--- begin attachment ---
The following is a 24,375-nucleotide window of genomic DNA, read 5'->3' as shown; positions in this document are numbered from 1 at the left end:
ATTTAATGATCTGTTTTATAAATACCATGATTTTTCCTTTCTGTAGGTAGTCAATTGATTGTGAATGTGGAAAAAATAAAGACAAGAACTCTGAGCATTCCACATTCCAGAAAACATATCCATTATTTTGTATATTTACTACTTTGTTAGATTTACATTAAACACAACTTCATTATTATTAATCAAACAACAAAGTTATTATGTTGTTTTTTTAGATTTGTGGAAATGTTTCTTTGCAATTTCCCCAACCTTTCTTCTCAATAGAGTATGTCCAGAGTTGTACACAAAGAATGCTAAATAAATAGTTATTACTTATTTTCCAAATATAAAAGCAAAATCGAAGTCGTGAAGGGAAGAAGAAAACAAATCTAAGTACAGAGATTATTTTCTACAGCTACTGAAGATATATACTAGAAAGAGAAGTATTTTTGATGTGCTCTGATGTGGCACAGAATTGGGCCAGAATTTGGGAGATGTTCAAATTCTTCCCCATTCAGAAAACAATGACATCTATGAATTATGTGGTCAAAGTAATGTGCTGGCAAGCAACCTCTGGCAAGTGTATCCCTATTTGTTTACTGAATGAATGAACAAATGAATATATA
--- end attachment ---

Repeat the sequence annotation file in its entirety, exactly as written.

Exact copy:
The following is a 24,375-nucleotide window of genomic DNA, read 5'->3' as shown; positions in this document are numbered from 1 at the left end:
ATTTAATGATCTGTTTTATAAATACCATGATTTTTCCTTTCTGTAGGTAGTCAATTGATTGTGAATGTGGAAAAAATAAAGACAAGAACTCTGAGCATTCCACATTCCAGAAAACATATCCATTATTTTGTATATTTACTACTTTGTTAGATTTACATTAAACACAACTTCATTATTATTAATCAAACAACAAAGTTATTATGTTGTTTTTTTAGATTTGTGGAAATGTTTCTTTGCAATTTCCCCAACCTTTCTTCTCAATAGAGTATGTCCAGAGTTGTACACAAAGAATGCTAAATAAATAGTTATTACTTATTTTCCAAATATAAAAGCAAAATCGAAGTCGTGAAGGGAAGAAGAAAACAAATCTAAGTACAGAGATTATTTTCTACAGCTACTGAAGATATATACTAGAAAGAGAAGTATTTTTGATGTGCTCTGATGTGGCACAGAATTGGGCCAGAATTTGGGAGATGTTCAAATTCTTCCCCATTCAGAAAACAATGACATCTATGAATTATGTGGTCAAAGTAATGTGCTGGCAAGCAACCTCTGGCAAGTGTATCCCTATTTGTTTACTGAATGAATGAACAAATGAATATATA